The process of entering the procedures took about 2 weeks. First, a data entry team put them in as written. Then Compass worked with AEP and ICARUS Ops checklist experts to tighten up the language and add decision points, warnings, cautions, and notes. This group also embedded pictures and video where appropriate and decided what data needed to be captured during the process. Updates are easy. Each time a checklist or procedure is used improvements can be approved and digitally published right away. This is critical. AEP believes that when employees know they are being heard job satisfaction improves and they take more ownership and pride in the facility. The modifications and improvements will be continuous. The system is designed for constant improvement. Any time a technician has an idea to improve a checklist he just records the idea in the application, which instantly emails it to the SME for approval and publishing into the system. Other devices on the system synch automatically when they update.


Using wearable technology made the electronic procedures even more accessible to the end users. At the outset, AEP, ICARUS Ops, and Compass determined that AEP technicians would be able to choose between a wrist-mounted Android device and a tablet. The majority of users selected the wrist-mounted device. This preference was not unexpected, as a good portion of their work requires them to use their hands. The wrist units allow users to have both hands available to perform actual work at all times.

Figure 7. With all maintenance activities logged, a dashboard enables management to retrieve and examine reports.

Figure 7. With all maintenance activities logged, a dashboard enables management to retrieve and examine reports.

Compass chose the Android technology system for several reasons. First, from the very outset, Compass envisioned making Google Glass one of the wearable options. In addition, Android allows programs maximum freedom to use the hardware and software as required to meet customer needs; it is simply less constraining than working with iOS. Androids are also very easy to procure and have manufacturers making Class 1, Division 1 Android tablets that are usable in hazardous environments.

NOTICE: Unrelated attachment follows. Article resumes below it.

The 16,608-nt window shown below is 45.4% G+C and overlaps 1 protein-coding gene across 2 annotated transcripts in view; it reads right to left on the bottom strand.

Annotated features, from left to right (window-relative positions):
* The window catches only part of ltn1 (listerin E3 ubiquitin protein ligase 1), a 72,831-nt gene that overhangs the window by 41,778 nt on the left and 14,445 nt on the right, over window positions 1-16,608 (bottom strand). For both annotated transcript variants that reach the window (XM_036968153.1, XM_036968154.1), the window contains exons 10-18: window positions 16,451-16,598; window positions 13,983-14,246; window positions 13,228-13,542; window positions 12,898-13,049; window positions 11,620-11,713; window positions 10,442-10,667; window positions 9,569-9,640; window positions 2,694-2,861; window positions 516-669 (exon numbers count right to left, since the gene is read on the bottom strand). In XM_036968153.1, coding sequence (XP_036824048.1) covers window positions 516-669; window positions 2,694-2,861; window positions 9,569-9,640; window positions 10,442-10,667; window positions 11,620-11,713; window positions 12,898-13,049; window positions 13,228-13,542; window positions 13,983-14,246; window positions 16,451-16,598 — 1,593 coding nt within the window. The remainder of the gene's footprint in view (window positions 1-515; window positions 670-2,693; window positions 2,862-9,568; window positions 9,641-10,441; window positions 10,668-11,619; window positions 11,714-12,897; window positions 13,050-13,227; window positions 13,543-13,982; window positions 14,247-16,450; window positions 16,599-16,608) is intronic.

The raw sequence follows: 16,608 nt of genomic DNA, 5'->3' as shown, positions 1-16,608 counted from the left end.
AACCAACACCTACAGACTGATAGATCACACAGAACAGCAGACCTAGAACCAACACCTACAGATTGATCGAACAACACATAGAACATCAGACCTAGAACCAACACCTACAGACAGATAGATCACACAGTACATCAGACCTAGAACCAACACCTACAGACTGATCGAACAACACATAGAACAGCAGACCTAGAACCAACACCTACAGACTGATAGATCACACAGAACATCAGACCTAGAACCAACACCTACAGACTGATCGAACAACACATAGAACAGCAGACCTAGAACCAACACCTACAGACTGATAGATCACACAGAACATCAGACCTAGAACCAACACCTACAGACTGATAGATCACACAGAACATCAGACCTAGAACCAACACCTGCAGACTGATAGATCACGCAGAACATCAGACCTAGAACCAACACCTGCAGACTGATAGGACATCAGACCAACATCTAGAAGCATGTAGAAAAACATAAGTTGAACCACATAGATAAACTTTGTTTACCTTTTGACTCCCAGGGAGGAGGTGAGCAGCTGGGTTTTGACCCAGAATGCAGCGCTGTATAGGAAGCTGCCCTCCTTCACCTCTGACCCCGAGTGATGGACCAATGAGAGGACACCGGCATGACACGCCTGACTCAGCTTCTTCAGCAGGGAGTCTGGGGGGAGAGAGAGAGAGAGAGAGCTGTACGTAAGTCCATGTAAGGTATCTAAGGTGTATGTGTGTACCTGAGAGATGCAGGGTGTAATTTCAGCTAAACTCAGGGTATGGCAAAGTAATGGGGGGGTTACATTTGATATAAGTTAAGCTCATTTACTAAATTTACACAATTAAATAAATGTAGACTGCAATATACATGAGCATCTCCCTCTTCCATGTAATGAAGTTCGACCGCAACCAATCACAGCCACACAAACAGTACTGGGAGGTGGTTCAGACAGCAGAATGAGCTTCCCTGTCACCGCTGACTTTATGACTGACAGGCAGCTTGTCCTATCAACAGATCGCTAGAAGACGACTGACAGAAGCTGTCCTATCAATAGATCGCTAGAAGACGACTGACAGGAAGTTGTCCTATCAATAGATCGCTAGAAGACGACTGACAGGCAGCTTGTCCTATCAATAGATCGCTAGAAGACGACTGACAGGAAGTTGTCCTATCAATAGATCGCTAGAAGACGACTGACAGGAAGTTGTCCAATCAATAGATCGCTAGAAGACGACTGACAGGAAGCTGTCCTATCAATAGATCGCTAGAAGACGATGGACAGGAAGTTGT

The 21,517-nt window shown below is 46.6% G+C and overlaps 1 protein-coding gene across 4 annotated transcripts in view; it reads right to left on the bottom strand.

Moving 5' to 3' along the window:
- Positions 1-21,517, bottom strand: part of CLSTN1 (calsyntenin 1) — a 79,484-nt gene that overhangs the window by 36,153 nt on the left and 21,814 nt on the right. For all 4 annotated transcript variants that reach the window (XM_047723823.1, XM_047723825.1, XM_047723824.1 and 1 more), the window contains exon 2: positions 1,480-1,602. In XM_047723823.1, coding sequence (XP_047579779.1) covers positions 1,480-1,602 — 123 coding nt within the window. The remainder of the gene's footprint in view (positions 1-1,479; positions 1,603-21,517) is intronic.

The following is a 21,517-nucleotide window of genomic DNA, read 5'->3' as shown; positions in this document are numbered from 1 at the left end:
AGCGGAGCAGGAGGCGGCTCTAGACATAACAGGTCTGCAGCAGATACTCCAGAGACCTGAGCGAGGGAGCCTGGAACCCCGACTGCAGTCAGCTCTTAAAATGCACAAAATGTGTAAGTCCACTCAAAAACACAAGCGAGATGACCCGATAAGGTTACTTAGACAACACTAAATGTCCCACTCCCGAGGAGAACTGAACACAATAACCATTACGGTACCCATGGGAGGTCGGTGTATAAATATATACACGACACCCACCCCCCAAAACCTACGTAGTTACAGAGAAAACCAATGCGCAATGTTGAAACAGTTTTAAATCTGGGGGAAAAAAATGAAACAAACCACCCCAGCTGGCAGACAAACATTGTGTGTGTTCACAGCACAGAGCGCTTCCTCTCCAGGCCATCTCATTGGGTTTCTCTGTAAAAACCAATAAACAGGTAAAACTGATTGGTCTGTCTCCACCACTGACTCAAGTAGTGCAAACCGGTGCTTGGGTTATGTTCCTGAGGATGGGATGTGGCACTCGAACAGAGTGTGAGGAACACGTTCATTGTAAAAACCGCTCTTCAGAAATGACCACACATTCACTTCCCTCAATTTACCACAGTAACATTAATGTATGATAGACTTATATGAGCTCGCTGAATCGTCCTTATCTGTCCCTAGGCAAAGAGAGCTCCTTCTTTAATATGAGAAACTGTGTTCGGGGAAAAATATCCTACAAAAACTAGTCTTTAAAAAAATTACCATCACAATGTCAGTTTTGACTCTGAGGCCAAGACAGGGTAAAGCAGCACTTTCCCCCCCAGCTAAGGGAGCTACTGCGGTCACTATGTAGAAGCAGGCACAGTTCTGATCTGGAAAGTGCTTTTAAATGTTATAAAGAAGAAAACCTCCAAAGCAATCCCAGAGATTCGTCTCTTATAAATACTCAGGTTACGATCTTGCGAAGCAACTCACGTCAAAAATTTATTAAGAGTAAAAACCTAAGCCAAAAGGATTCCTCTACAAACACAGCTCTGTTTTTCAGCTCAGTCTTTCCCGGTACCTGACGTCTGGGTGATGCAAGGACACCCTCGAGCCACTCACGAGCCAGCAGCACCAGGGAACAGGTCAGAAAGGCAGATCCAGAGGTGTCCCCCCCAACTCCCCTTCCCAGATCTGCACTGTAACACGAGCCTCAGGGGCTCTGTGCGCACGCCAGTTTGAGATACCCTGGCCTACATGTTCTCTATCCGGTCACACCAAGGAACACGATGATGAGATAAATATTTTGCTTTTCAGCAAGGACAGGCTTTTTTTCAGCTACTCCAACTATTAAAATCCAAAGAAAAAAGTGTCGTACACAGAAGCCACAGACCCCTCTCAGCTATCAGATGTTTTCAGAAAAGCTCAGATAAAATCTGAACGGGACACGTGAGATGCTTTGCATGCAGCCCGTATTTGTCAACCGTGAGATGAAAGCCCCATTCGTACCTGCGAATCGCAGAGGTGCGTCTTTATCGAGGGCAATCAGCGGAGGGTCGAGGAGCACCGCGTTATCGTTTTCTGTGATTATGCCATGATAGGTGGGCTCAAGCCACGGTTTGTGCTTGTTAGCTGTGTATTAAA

The software-based technology 
enhances AEP’s ability to track
 all maintenance activity in its 
data center. Once online, each 
device communicates the recorded
 operational information (actions
 performed, components replaced, etc.) to the site’s maintenance system. This ensures that all routine maintenance is performed on schedule, and at the same time provides a detailed history of the activities performed on each major component within the facility. Web-based leadership dashboards provide oversight into what is complete, due, or overdue. The system is completely secure, as it does not reside on the same server or system as any other system in the data center. It can be encrypted or resident in the data center for increased security. Typically ICARUS Ops spends at least 3 days on site training the technicians and users, depending on the number of devices. Working together in that time normally leaves the team very comfortable with all components.


Although innovations such as Google Glass have increased awareness of visual displays, the concept
dates back to the Vietnam War, when American fighter pilots began to use augmented reality on heads-up displays (HUDs). Compass Datacenters plans to harness the same augmented reality to enable maintenance technicians to complete a task completely hands free using Google Glass and other advanced wearables.

It is certainly safe to assume that costs related to data center outages will continue to rise in the future. As a result, it will become more important to increase operator reliability and reduce the risk of human error. We strongly believe that professional quality procedures and wearables will make a tremendous contribution to eliminating the human error element as a major cause of interruption and lost revenue. Our vision is that other data center providers will decide to make this innovative checklist system a part of their standard offerings over the course of the next 12 to 24 months.

Jose Ruiz

Jose Ruiz

Jose Ruiz serves as Compass Datacenters’ Vice President of Operations. He provides interdisciplinary leadership in support of Compass’ strategic goals. Mr. Ruiz began his tenure at Compass as the company’s director of Engineering. Prior to joining Compass he spent three years in various engineering positions and was responsible for a global range of projects at Digital Realty Trust.